Outside the prairie was covered with snow. Toward eleven o’clock William ventured out of the warm farmhouse kitchen up the dark stairway to his cold bedroom. Swiftly he stripped down to his long johns, dived between the icy sheets and pulled the covers over his head.… In school that day his class had begun rehearsing for the annual Christmas concert.… And at Sunday school that week the teacher had retold the Christmas story.… As drowsiness came over William, the Nativity story got mixed up with his history and geography lessons.… Throughout that December when he was twelve years old he had these Christmas dreams.…

In school that day, they’d learned a carol written by an early missionary for the Huron Indians in their own language. William knew it only in English:

It was in the moon of wintertime when all the birds had fled,

That mighty Gitchie Manitou sent angel choirs instead.

Before their light the stars grew dim

And wondering hunters heard the hymn

Jesous, your king is born—Jesous Ahatonhia.

It was running through his head that night as a picture began to appear of an Indian trapper’s hut in a northern spruce forest. Outside a man is stretching and scraping a skin. A little girl on snowshoes stares curiously at the Holy Family as They approach the door of her home to ask for shelter.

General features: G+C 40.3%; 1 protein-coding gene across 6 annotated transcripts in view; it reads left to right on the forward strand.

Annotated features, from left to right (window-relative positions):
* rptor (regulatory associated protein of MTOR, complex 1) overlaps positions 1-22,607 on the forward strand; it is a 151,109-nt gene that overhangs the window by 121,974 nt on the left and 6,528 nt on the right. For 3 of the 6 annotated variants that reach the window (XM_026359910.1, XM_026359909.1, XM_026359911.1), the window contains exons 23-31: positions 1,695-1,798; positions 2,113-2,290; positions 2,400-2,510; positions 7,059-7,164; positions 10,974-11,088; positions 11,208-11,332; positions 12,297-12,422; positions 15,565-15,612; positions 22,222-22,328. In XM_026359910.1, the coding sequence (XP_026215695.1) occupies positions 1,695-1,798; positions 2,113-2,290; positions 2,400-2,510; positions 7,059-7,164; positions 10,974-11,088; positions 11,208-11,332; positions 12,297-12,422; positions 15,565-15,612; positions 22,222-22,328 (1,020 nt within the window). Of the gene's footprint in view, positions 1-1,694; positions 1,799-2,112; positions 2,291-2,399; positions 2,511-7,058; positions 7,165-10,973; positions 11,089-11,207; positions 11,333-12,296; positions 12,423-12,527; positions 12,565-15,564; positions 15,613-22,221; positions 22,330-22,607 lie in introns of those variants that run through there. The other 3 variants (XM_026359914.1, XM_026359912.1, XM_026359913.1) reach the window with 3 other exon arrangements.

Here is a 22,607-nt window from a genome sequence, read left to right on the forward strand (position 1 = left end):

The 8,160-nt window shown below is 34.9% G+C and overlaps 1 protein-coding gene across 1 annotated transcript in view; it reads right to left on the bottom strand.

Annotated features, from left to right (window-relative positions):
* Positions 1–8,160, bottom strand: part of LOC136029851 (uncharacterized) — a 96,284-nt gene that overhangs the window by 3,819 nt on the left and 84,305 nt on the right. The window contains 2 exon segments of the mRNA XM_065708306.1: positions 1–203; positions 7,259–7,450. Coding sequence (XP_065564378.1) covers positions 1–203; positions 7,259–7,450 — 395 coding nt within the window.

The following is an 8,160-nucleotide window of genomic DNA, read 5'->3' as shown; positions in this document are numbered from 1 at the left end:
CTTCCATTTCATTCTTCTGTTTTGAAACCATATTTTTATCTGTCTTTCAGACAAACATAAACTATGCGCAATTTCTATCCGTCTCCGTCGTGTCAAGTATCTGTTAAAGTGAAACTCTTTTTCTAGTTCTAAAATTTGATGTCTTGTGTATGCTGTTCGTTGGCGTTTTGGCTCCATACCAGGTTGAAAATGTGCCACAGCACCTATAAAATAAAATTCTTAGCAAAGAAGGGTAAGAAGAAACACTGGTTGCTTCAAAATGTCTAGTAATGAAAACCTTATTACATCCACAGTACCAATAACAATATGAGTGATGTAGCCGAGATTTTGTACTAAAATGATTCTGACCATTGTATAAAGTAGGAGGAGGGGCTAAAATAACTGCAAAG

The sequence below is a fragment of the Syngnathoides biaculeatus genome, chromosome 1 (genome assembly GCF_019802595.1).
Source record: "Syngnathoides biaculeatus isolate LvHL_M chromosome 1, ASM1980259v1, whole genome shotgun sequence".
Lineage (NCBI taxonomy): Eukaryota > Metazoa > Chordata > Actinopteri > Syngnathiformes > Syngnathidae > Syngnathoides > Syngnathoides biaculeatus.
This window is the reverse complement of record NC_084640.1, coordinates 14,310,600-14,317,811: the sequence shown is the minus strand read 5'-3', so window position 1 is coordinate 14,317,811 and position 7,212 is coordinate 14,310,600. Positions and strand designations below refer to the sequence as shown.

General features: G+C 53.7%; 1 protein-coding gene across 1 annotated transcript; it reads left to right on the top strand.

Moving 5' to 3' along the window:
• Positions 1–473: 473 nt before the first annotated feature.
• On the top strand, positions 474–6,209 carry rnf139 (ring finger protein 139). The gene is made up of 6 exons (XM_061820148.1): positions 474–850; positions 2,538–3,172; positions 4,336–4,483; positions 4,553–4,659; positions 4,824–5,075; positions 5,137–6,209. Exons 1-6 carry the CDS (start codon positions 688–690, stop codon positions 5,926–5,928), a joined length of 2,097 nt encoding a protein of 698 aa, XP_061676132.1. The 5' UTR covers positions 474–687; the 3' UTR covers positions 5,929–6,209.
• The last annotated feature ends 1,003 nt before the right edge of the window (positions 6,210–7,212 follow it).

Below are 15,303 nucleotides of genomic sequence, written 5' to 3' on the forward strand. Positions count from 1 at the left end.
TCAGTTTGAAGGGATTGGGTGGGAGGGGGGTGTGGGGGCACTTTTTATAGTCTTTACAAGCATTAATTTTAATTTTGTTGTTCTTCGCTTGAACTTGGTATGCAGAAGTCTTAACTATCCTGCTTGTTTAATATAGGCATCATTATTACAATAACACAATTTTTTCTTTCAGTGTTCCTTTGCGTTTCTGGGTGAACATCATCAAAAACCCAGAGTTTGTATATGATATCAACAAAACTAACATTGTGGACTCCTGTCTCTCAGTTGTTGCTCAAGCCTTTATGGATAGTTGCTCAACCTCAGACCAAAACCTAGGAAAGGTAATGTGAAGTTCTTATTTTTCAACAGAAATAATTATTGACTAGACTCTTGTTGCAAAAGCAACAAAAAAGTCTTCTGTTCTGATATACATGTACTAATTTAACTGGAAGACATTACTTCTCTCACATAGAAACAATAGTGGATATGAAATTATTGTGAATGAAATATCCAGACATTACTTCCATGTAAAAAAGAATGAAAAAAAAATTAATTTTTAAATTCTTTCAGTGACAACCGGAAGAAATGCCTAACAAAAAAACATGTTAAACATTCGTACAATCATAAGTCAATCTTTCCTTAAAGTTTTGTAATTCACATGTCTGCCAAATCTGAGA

William doubts these people will accept the Child. Many cruel things have been done to native peoples by men who had His name on their lips but not in their hearts. Will that be forgiven now?

Then William realizes there is nothing to forgive—for the Holy Family standing at the door are Indians just as the family inside.

Jesous Ahatonhia

Jesous Ahatonhia

Jesous Ahatonhia

The Child’s name fits beautifully into any language, for He comes as alight to all nations.—From A Northern Nativity: Christmas Dreams of a Prairie Boy, paintings and story by William Kurelek, Tundra Books, 1976; used by permission.

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